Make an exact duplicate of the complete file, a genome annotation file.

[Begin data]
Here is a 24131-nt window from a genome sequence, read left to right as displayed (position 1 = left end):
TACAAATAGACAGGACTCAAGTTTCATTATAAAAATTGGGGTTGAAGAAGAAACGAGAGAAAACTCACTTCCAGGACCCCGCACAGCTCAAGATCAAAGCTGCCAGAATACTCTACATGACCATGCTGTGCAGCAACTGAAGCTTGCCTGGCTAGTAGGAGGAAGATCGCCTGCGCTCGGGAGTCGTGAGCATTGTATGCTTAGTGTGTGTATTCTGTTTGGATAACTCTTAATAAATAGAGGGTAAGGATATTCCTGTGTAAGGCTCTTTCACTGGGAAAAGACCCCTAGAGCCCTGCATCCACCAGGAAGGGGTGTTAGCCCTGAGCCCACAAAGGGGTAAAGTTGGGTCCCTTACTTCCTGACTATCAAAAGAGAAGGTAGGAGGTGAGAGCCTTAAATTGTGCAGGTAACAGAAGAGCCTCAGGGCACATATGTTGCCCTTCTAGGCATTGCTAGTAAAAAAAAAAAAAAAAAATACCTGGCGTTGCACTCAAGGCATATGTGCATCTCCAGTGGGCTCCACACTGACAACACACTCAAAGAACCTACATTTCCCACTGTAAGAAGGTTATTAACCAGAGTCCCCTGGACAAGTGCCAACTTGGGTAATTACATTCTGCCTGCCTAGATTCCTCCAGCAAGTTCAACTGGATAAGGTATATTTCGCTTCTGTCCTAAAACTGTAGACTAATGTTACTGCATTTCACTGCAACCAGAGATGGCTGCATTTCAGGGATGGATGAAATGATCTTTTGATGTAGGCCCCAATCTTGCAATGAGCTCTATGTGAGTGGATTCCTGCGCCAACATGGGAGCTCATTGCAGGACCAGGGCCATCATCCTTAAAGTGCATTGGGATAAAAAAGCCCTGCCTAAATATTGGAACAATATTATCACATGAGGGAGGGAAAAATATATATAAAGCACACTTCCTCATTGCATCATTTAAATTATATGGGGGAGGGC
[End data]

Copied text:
Here is a 24131-nt window from a genome sequence, read left to right as displayed (position 1 = left end):
TACAAATAGACAGGACTCAAGTTTCATTATAAAAATTGGGGTTGAAGAAGAAACGAGAGAAAACTCACTTCCAGGACCCCGCACAGCTCAAGATCAAAGCTGCCAGAATACTCTACATGACCATGCTGTGCAGCAACTGAAGCTTGCCTGGCTAGTAGGAGGAAGATCGCCTGCGCTCGGGAGTCGTGAGCATTGTATGCTTAGTGTGTGTATTCTGTTTGGATAACTCTTAATAAATAGAGGGTAAGGATATTCCTGTGTAAGGCTCTTTCACTGGGAAAAGACCCCTAGAGCCCTGCATCCACCAGGAAGGGGTGTTAGCCCTGAGCCCACAAAGGGGTAAAGTTGGGTCCCTTACTTCCTGACTATCAAAAGAGAAGGTAGGAGGTGAGAGCCTTAAATTGTGCAGGTAACAGAAGAGCCTCAGGGCACATATGTTGCCCTTCTAGGCATTGCTAGTAAAAAAAAAAAAAAAAAATACCTGGCGTTGCACTCAAGGCATATGTGCATCTCCAGTGGGCTCCACACTGACAACACACTCAAAGAACCTACATTTCCCACTGTAAGAAGGTTATTAACCAGAGTCCCCTGGACAAGTGCCAACTTGGGTAATTACATTCTGCCTGCCTAGATTCCTCCAGCAAGTTCAACTGGATAAGGTATATTTCGCTTCTGTCCTAAAACTGTAGACTAATGTTACTGCATTTCACTGCAACCAGAGATGGCTGCATTTCAGGGATGGATGAAATGATCTTTTGATGTAGGCCCCAATCTTGCAATGAGCTCTATGTGAGTGGATTCCTGCGCCAACATGGGAGCTCATTGCAGGACCAGGGCCATCATCCTTAAAGTGCATTGGGATAAAAAAGCCCTGCCTAAATATTGGAACAATATTATCACATGAGGGAGGGAAAAATATATATAAAGCACACTTCCTCATTGCATCATTTAAATTATATGGGGGAGGGC